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Source: Association of Salaried Medical Specialists

Emergency cash injections for DHBs are a symptom of a woefully inadequate budget planning process that is increasingly an exercise in futility, Association of Salaried Medical Specialists Executive Director Ian Powell says.

Mr Powell was commenting on a New Zealand Herald story that reveals equity injections to seven DHBs totalling $142 million to keep them afloat in the last financial year. This was on top of an earlier $92 million payout in January, and a further $134 million is allocated for equity support in the current financial year.

Mr Powell says annual DHB budget planning processes have become farcical.

“DHBs are being pressured to find mythical savings that are then not realised. It is a wasteful and futile exercise in wishful thinking, he says.

“Proper budget planning to meet the predicted actual operational costs of providing quality and accessible patient care would avoid the necessity for equity injections and would enable DHBs to engage in long-term planning, rather than chasing short-term savings that risk the standard of and access to patient care.”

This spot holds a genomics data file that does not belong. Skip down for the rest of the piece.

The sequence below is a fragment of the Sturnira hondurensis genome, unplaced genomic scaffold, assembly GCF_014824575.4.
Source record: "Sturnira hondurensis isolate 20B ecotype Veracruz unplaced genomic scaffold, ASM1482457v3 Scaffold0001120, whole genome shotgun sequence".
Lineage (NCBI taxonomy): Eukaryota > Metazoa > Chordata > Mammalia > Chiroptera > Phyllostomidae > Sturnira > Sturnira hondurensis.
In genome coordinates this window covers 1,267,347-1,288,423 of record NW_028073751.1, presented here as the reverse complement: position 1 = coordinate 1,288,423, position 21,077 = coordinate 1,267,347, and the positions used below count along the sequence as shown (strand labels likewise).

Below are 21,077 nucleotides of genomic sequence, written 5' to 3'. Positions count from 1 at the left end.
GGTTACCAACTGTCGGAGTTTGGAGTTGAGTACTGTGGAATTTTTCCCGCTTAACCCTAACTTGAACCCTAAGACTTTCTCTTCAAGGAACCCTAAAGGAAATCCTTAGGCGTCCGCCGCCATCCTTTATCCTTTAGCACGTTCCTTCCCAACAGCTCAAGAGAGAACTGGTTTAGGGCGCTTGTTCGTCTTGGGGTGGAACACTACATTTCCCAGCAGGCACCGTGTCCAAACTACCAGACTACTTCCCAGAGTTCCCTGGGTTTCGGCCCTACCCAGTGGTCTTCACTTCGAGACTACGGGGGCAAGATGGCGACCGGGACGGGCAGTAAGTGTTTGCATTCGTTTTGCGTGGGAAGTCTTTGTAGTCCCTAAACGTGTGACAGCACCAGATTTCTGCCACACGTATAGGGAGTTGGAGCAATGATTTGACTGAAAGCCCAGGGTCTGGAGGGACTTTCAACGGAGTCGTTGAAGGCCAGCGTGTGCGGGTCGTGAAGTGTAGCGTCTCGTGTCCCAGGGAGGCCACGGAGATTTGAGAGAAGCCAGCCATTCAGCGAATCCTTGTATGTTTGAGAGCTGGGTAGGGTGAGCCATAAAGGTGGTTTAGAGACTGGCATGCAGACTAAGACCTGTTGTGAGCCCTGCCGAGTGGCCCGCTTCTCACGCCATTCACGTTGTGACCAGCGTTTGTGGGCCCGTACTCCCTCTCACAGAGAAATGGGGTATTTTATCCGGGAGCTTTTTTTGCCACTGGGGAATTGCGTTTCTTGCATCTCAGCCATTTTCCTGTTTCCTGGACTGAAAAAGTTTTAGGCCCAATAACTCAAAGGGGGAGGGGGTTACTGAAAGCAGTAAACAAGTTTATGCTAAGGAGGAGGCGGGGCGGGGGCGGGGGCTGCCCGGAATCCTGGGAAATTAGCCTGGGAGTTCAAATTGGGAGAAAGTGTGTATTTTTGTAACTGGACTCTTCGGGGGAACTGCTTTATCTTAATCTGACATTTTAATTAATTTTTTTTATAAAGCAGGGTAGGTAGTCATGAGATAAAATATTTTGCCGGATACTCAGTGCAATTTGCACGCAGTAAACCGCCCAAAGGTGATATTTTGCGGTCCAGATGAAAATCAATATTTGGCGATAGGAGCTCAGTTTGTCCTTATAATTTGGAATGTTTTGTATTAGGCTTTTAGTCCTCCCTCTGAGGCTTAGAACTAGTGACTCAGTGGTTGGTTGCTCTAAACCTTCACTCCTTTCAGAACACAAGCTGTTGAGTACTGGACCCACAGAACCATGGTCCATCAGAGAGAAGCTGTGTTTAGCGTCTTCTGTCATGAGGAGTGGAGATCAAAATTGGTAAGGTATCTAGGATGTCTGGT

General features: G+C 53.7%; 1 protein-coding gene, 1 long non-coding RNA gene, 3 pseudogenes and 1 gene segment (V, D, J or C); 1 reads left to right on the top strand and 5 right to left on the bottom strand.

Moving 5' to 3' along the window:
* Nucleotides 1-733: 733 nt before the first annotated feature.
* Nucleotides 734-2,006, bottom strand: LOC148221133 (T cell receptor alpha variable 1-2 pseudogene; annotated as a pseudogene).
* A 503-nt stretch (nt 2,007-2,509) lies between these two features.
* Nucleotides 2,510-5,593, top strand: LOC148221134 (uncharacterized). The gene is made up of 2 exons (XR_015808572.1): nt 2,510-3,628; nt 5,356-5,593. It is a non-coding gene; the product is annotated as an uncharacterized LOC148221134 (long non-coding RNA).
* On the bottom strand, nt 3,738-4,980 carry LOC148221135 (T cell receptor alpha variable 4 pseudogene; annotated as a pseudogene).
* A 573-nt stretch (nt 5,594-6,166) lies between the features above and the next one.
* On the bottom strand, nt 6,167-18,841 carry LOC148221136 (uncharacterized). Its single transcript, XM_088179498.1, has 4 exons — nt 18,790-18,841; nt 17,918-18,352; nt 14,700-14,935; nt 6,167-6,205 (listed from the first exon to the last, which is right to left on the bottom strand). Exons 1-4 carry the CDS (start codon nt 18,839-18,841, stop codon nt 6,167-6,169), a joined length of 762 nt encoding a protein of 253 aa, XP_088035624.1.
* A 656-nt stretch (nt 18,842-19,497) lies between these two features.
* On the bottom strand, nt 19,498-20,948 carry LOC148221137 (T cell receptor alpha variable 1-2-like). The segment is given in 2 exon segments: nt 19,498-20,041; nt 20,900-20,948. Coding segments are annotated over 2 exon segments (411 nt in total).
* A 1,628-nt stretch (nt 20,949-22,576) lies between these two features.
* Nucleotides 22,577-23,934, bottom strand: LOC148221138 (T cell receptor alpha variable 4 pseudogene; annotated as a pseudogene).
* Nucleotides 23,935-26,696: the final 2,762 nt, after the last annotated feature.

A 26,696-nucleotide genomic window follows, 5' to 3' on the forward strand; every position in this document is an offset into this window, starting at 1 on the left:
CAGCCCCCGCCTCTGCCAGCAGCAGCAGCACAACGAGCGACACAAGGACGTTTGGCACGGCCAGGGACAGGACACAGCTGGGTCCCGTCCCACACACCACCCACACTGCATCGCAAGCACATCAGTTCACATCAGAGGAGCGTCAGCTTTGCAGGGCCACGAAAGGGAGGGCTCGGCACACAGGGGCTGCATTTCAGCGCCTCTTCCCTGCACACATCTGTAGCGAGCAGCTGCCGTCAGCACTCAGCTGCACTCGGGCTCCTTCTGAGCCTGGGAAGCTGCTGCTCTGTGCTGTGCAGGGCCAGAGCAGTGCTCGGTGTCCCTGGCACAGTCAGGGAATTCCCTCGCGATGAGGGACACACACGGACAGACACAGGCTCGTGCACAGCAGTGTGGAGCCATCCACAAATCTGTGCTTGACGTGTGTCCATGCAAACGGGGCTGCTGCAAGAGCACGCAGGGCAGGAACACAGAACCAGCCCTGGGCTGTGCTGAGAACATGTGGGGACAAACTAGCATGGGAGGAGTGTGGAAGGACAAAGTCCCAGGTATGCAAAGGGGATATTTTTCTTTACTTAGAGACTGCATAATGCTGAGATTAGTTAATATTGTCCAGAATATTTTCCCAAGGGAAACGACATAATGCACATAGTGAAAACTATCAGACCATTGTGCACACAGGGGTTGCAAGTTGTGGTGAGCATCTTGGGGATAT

Mr Powell says Health Minister David Clark must show leadership and encourage the Ministry of Health to face reality.

“He must ensure that health funding in next year’s Budget meets the estimated operational costs of district health boards providing quality care to their patients.

“At present Dr Clark is busy trying to have it both ways. He blames the previous National government for underfunding, but at the same time implies that DHBs should be able to make ends meet.

“It just doesn’t make sense,” Mr Powell says.

MIL OSI